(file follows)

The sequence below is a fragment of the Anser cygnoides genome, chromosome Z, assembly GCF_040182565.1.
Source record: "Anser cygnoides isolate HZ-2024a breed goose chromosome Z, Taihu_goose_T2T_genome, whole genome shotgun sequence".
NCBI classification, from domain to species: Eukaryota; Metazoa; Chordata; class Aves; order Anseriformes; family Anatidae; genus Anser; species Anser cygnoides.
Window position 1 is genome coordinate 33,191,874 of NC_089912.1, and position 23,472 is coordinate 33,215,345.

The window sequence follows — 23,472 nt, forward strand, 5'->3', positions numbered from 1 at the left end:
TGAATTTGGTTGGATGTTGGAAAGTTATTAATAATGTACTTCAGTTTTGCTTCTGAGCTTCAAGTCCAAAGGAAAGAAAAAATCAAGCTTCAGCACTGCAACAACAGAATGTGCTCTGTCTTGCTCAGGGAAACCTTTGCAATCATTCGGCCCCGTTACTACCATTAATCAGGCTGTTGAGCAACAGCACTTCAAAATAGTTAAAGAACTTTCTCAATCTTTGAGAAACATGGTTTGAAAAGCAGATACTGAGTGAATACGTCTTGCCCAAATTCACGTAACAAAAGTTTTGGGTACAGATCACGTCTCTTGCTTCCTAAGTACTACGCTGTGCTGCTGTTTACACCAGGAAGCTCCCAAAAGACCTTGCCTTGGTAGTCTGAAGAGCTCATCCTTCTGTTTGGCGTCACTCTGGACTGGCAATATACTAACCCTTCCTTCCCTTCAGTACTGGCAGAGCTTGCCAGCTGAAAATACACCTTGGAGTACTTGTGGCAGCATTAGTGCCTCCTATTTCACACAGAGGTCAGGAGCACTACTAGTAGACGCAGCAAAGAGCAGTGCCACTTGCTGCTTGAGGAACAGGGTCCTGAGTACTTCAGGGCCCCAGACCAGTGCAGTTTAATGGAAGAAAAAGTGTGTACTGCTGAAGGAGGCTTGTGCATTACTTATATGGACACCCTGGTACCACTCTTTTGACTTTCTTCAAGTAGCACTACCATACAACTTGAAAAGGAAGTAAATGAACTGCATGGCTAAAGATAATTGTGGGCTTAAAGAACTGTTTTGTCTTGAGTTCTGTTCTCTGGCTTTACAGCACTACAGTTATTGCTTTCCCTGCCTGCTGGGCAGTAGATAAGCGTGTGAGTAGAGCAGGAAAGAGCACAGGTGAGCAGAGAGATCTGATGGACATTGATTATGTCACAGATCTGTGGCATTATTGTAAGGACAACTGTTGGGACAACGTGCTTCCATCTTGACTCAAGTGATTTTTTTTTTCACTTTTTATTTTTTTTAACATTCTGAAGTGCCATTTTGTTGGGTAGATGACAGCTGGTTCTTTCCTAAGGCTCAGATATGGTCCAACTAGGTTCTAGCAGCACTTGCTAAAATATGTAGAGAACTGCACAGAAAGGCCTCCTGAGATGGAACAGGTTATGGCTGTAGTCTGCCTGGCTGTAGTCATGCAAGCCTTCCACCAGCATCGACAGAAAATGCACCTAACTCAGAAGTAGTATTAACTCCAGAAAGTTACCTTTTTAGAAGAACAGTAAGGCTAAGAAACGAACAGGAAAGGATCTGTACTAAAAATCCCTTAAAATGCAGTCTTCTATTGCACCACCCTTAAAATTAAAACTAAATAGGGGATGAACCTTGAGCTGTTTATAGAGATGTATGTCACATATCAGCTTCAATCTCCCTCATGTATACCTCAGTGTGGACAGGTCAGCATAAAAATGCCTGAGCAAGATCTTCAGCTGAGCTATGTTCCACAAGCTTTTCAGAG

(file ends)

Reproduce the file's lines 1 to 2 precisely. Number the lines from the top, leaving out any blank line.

The sequence below is a fragment of the Anser cygnoides genome, chromosome Z, assembly GCF_040182565.1.
Source record: "Anser cygnoides isolate HZ-2024a breed goose chromosome Z, Taihu_goose_T2T_genome, whole genome shotgun sequence".